Solomon writes, "When we see news about Indonesia -- the fourth most populous nation in the world -- the focus is usually on economic trends and prospects for foreign investors. Those routine stories are provided by American journalists who worry about paying their bills and advancing their careers, not going to prison. Indonesia's government cares a great deal about its image in the U.S. press. If the coverage were more thorough here, pressure would increase for an end to Indonesia's political imprisonments, killings and torture."
Solomon writes, "In a media world where the preposterous has become routine, it's hard to be shocked anymore. But I hope you're sitting down. A major religious organization has decided to give its "Humanitarian of the Year" award to ... Rupert Murdoch. What's next? Prizes to Jenny Jones and Howard Stern for quality journalism? A posthumous award to Marshall Herff Applewhite for affirmation of life?"
There is a lot of hype lately on how cyberspace will revolutionize communication and provide a free flow of information and opinion. However, Norman Solomon writes, such claims have always been made of new gizmos, but the emerging reality is something else. "It's easy to be mesmerized by a techno-fix that seems to offer a way of cutting through knotty social problems. To substitute for figuring out how to create systems of communication that are genuinely democratic, believers in the techno-fix assume that a brilliant new technology can dissolve the bottlenecks. It never works. From radio to television to modem, each new gizmo has arrived with inspiring potential -- undermined by extreme disparities in people's access to economic resources and political clout."
Normon Solomon writes, "Now that Ted Koppel has completed his publicity blitz for a new book about Nightline, the famed ABC anchor is more of a media idol than ever. On one network after another, interviewers kept treating Koppel as journalistic royalty. But this media prince is not what he's cracked up to be. If Koppel seems like an ideal reporter, that's because we confuse style with substance. He gravitates to power brokers -- and for independent journalism, that's a fatal attraction. As Newsweek observed a decade ago, Koppel 'makes viewers feel that he is challenging the powers that be on their behalf' -- yet he 'is in fact the quintessential establishment journalist.'"
"We revere Mark Twain as a superb storyteller who generates waves of laughter with powerful undertows of biting satire. The renowned author's fiery political statements are a very different matter. They reached many people in his lifetime -- but not in ours."
"Listen up, future leaders of America. If you want to develop the necessary skills for promoting a war agenda in our country's news media, recent events are instructive. Going to war is not simply a matter of ordering soldiers to fire missiles and drop bombs. There's a lot more involved. The public must be induced to accept and even cheer the bloodshed. That requires some careful preparation."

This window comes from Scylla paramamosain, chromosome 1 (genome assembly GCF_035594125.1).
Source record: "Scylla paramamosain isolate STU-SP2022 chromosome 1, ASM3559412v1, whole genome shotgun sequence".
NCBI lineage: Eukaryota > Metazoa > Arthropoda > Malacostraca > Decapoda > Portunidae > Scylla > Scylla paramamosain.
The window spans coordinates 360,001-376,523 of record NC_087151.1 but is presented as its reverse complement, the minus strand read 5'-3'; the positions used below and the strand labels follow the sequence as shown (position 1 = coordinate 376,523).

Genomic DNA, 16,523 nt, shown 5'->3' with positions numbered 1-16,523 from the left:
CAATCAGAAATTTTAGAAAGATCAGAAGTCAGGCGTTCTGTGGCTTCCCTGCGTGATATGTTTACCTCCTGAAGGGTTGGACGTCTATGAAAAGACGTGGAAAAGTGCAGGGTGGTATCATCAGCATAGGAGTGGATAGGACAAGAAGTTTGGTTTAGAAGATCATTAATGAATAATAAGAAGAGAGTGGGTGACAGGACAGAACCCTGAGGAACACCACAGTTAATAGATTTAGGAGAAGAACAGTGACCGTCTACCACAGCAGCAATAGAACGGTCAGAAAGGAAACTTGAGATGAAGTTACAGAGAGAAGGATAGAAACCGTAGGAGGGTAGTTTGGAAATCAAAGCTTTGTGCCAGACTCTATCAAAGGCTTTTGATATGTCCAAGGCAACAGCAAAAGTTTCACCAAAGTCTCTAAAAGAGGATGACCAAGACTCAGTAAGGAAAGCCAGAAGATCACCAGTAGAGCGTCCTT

Solomon writes: "Whatever the truth turns out to be about the explosive new scandal rocking the White House -- whether or not it proves to be the undoing of President Clinton -- the news media are sure to moralize about the arrogance of power. But some introspection would be fitting."
Solomon writes, "Vows to put computers in every classroom don't deal with a key question: Are we fixating on the latest gizmos while failing to scrutinize content? The widespread obsessions with technical glitz could amount to perpetual distractions that mesmerize children and adults alike."
Solomon writes, "During the 1996 campaign, Bill Clinton and Bob Dole have reinforced the prevailing media judgment: Human rights aren't very important. Around the globe, it's no secret that Washington is more concerned about economic markets and geopolitical clout than human rights. Many regimes enjoy good relations with the White House while using brutal repression to crush dissent. What's lacking is vigilant -- and independent -- media attention to human rights all over the world."
Today, most U.S. media are quiet about another country where the right to organize unions has virtually disappeared. It's a country where workers are often spied on, threatened or fired when they try to launch unions. It's a country known as the United States of America -- or perhaps that should be "the Union-busting States of America."
Bill Clinton's romp to victory in the New Hampshire primary was a marvelous sight for his supporters. Relieved that the president is running unopposed for renomination, prominent Democrats can hardly contain their joy. Meanwhile, the media spin is very upbeat about Clinton's smooth path to the top of his party's 1996 ticket. Reporters and pundits rarely mention an important downside: The Democratic Party has avoided genuine debate within its ranks.